William B. Wolfe, The Phantom Files: Twain’s Treasure (Dreaming Robot Press 978-1-940924-29-8, $12.95, 247pp, tp) July 2018.
Mark Twain provides the focus for this amusing middle-grade fantasy novel, which follows a boy trying desperately to hide the fact he can see ghosts. Alex April can’t always tell the dead from the living, and that gets him into trouble because the ghosts always want things from him, and aren’t necessarily rational about it. His parents think he’s schizophrenic; he’s being treated with antipsychotics that make him drowsy; his dad left, and his mom had to quit her job, all because of him. Now he’s got a chance to start over in Mark Twain’s hometown of Hannibal MO, except his English teacher gives him an assignment that requires getting a book on Twain from the town library, a place notoriously haunted by Twain himself. Searching for a treasure he supposedly lost, the ghost demands Alex’s help; no surprise. Twain provides bits of his own trademark humor and some entertainingly educational historical details, while Alex and a friend do the legwork on the search. It turns out both Alex and Twain have issues to resolve. Not a terribly original idea, but fun in its execution.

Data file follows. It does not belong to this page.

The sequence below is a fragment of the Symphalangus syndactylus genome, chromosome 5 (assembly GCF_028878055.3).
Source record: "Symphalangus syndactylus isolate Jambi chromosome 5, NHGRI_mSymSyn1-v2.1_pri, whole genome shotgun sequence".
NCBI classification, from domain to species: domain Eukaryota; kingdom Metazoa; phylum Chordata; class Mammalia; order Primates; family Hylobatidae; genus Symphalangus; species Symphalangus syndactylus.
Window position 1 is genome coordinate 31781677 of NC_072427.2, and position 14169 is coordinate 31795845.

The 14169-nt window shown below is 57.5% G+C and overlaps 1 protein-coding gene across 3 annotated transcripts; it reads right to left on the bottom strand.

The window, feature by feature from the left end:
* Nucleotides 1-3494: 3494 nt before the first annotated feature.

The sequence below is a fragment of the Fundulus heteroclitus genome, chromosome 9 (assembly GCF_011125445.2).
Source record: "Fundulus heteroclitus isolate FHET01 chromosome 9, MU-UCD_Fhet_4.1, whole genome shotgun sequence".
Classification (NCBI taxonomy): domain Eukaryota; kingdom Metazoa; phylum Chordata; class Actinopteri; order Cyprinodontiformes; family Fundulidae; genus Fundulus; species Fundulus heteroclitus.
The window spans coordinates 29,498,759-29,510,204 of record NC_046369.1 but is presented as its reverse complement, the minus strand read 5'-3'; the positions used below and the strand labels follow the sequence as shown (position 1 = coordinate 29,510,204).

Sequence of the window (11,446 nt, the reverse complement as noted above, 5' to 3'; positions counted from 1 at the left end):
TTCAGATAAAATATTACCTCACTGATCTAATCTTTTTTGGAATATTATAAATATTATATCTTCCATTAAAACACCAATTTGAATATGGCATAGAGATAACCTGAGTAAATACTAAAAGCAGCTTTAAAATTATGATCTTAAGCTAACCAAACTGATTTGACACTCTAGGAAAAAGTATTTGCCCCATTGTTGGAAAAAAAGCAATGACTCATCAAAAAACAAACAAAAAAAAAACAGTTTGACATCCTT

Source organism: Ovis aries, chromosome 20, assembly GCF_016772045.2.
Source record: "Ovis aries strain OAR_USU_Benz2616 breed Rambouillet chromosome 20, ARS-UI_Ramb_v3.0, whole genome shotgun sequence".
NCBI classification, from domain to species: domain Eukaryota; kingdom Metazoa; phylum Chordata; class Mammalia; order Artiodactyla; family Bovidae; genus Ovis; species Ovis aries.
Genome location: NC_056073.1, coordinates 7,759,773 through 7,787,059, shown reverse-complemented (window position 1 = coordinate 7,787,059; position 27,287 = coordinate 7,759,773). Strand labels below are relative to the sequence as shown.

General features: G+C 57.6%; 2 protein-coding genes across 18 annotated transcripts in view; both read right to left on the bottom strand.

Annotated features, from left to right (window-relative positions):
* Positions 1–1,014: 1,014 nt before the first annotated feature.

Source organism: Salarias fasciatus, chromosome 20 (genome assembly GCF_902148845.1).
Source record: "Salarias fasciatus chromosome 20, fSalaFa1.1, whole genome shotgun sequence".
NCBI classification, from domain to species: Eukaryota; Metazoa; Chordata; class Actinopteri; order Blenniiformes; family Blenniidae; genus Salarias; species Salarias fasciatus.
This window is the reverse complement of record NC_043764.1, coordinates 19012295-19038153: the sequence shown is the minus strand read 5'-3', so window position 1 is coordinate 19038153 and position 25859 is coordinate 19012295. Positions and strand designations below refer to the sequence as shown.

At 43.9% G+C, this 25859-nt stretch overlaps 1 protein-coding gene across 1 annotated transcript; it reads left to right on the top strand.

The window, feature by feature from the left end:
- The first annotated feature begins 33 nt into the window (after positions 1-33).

Carolyn F. Cushman, Senior Editor, has worked for Locus since 1985, the longest of any of the current staff, and handles our in-house books database, writes our New and Notable section, and does the monthly Books Received column. She is a graduate of Western Washington University with a degree in English. She published a fantasy novel, Witch and Wombat, in 1994.
This review and more like it in the October 2018 issue of Locus.
While you are here, please take a moment to support Locus with a one-time or recurring donation. We rely on reader donations to keep the magazine and site going, and would like to keep the site paywall free, but WE NEED YOUR FINANCIAL SUPPORT to continue quality coverage of the science fiction and fantasy field.